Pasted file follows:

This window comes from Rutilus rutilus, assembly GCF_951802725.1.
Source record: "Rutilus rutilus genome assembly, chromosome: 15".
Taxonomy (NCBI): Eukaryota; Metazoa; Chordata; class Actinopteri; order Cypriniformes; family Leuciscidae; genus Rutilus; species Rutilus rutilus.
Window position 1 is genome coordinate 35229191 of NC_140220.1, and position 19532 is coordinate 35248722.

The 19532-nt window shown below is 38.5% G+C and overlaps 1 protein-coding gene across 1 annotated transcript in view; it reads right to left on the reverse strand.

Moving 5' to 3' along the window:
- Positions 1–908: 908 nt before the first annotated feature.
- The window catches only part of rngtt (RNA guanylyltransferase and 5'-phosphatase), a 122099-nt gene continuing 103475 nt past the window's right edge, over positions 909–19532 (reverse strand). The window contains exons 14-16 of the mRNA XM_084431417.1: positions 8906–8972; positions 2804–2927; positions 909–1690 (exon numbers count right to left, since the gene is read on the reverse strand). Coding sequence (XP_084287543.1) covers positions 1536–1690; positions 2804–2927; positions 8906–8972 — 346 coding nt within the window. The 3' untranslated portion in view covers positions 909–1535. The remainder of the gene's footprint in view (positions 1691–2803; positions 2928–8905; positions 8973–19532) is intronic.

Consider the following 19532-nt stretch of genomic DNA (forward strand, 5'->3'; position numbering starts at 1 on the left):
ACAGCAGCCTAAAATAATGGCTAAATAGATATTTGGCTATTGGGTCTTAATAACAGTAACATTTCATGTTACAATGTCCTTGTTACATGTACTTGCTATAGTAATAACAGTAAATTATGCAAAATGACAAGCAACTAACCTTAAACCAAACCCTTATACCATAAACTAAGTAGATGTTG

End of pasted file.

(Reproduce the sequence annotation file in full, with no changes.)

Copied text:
This window comes from Rutilus rutilus, assembly GCF_951802725.1.
Source record: "Rutilus rutilus genome assembly, chromosome: 15".
Taxonomy (NCBI): Eukaryota; Metazoa; Chordata; class Actinopteri; order Cypriniformes; family Leuciscidae; genus Rutilus; species Rutilus rutilus.
Window position 1 is genome coordinate 35229191 of NC_140220.1, and position 19532 is coordinate 35248722.

The 19532-nt window shown below is 38.5% G+C and overlaps 1 protein-coding gene across 1 annotated transcript in view; it reads right to left on the reverse strand.

Moving 5' to 3' along the window:
- Positions 1–908: 908 nt before the first annotated feature.
- The window catches only part of rngtt (RNA guanylyltransferase and 5'-phosphatase), a 122099-nt gene continuing 103475 nt past the window's right edge, over positions 909–19532 (reverse strand). The window contains exons 14-16 of the mRNA XM_084431417.1: positions 8906–8972; positions 2804–2927; positions 909–1690 (exon numbers count right to left, since the gene is read on the reverse strand). Coding sequence (XP_084287543.1) covers positions 1536–1690; positions 2804–2927; positions 8906–8972 — 346 coding nt within the window. The 3' untranslated portion in view covers positions 909–1535. The remainder of the gene's footprint in view (positions 1691–2803; positions 2928–8905; positions 8973–19532) is intronic.

Consider the following 19532-nt stretch of genomic DNA (forward strand, 5'->3'; position numbering starts at 1 on the left):
ACAGCAGCCTAAAATAATGGCTAAATAGATATTTGGCTATTGGGTCTTAATAACAGTAACATTTCATGTTACAATGTCCTTGTTACATGTACTTGCTATAGTAATAACAGTAAATTATGCAAAATGACAAGCAACTAACCTTAAACCAAACCCTTATACCATAAACTAAGTAGATGTTG